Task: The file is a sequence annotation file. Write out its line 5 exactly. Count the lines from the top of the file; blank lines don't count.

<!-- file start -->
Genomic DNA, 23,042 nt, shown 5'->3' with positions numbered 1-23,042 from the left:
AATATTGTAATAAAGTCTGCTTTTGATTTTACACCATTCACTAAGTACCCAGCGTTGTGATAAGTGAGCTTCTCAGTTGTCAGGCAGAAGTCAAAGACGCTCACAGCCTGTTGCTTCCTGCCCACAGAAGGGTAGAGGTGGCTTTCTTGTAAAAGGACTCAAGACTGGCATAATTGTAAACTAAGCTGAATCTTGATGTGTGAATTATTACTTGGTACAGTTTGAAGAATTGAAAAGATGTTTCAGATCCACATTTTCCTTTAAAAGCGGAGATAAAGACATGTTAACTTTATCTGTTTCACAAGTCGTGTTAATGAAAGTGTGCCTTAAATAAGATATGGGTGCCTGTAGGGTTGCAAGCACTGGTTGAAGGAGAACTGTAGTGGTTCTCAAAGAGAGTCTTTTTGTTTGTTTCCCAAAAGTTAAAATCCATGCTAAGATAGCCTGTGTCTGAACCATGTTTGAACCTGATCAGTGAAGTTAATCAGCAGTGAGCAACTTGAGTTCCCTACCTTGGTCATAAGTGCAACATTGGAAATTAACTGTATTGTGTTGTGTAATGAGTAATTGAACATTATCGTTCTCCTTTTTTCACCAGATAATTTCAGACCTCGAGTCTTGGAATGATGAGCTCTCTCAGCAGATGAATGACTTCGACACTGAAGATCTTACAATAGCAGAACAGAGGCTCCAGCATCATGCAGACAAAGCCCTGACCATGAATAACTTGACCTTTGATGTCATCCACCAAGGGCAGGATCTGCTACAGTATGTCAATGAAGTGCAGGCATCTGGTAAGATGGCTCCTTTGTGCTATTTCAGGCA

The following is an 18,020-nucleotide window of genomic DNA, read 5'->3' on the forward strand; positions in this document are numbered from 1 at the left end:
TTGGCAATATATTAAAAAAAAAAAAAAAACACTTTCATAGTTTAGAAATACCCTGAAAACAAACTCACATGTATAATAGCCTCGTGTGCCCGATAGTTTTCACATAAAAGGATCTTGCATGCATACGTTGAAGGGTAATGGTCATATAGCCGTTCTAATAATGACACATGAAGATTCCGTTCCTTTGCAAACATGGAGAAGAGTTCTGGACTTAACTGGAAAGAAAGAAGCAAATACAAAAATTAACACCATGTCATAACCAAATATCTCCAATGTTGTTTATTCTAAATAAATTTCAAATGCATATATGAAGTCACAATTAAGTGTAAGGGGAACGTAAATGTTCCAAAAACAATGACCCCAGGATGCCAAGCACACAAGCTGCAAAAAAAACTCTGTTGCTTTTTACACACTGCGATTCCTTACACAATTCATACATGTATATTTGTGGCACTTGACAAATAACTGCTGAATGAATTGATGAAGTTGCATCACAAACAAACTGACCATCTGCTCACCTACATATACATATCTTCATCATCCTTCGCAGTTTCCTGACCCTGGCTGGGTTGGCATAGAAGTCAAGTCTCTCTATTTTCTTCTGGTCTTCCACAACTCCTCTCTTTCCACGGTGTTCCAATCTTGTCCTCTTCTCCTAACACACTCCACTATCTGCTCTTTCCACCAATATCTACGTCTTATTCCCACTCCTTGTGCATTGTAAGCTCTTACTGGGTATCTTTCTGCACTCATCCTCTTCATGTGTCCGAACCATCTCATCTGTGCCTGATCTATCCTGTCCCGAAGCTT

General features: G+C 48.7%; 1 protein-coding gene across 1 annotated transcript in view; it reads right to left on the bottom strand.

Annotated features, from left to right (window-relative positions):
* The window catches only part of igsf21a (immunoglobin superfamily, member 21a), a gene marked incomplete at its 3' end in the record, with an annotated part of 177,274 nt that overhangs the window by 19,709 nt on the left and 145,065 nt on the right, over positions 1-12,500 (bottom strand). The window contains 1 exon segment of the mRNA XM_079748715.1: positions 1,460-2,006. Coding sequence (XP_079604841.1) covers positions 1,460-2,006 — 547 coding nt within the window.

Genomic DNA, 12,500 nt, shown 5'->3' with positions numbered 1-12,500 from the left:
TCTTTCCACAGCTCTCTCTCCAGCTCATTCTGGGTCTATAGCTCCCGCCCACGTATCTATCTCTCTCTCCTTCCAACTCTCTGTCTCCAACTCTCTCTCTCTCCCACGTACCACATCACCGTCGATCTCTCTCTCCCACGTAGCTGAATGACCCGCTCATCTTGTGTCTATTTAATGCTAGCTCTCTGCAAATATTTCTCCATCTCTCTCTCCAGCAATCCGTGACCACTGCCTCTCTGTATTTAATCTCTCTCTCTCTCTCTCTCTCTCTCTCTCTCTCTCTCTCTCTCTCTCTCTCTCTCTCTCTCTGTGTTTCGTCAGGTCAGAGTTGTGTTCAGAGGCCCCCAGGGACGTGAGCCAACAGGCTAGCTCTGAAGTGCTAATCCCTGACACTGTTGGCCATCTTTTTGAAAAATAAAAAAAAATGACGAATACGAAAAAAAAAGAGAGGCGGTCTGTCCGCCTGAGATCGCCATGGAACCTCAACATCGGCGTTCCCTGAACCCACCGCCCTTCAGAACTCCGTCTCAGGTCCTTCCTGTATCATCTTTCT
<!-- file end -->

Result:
General features: G+C 48.7%; 1 protein-coding gene across 1 annotated transcript in view; it reads right to left on the bottom strand.